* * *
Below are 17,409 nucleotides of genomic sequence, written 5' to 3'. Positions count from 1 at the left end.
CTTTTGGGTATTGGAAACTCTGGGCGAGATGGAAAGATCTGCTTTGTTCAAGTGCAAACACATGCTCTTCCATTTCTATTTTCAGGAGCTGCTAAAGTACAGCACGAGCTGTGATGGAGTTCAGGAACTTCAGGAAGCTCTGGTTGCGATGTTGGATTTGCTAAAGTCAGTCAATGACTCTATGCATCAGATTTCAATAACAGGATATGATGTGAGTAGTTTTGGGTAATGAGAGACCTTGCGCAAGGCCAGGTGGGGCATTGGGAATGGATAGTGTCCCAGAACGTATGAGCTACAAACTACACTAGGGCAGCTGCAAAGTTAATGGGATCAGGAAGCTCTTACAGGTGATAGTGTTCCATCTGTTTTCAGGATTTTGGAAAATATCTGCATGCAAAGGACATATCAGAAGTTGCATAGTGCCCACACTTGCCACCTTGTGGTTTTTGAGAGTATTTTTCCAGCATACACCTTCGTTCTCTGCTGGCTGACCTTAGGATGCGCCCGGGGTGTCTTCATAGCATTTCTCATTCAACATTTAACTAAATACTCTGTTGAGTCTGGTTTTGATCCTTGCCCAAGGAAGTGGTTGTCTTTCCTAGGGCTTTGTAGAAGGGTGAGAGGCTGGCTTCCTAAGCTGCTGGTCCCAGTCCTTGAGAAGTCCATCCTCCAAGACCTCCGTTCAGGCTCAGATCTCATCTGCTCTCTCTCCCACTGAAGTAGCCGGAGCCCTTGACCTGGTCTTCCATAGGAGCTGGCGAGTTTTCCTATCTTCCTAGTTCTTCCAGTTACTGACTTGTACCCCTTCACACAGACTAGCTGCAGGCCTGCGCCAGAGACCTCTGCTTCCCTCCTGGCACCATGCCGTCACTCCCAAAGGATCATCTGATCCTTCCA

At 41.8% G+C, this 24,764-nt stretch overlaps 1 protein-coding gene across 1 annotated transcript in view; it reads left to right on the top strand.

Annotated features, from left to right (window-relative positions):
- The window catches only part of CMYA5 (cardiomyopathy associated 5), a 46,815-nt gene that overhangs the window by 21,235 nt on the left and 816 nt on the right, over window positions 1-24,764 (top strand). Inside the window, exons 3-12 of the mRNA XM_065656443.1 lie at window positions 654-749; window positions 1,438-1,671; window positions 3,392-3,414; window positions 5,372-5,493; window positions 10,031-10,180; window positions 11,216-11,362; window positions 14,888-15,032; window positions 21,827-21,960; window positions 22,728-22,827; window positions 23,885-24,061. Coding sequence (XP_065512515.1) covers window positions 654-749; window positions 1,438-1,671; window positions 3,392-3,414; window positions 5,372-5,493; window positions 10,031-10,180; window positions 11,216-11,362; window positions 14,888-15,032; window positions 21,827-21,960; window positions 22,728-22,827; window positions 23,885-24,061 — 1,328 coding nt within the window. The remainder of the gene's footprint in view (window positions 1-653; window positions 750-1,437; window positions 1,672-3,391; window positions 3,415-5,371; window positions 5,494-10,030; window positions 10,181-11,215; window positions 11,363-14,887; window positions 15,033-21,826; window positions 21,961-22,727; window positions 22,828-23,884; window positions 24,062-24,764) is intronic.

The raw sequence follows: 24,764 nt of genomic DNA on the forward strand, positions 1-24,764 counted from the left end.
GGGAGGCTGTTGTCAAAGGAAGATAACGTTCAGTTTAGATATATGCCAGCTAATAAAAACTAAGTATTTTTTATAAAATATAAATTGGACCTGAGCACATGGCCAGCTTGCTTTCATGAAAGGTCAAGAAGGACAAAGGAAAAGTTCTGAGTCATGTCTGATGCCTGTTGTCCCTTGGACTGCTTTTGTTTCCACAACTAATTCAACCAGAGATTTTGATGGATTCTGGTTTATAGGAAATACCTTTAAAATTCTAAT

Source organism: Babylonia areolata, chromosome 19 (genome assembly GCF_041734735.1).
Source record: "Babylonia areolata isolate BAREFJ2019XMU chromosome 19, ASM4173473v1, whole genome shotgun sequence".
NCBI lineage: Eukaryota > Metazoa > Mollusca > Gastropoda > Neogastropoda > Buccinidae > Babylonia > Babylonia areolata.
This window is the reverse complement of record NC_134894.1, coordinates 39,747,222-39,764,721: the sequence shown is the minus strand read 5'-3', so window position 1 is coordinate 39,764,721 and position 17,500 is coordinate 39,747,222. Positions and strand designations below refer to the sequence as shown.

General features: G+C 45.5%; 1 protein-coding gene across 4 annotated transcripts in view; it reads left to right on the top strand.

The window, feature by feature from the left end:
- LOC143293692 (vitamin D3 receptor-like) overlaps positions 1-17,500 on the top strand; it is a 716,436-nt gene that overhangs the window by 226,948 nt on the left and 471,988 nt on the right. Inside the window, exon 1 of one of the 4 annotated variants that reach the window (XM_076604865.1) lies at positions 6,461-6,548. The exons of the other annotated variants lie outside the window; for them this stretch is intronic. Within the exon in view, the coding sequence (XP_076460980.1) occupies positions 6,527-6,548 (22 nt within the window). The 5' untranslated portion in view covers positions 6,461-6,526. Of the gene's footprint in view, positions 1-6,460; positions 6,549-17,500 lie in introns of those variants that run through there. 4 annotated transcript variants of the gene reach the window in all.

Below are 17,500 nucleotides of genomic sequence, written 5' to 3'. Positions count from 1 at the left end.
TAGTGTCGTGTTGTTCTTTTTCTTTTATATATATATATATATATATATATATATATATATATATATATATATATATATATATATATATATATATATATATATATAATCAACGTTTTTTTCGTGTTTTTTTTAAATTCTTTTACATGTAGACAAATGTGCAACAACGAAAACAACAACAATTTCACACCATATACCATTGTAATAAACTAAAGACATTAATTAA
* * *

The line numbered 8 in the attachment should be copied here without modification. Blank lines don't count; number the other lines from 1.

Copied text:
Source organism: Babylonia areolata, chromosome 19 (genome assembly GCF_041734735.1).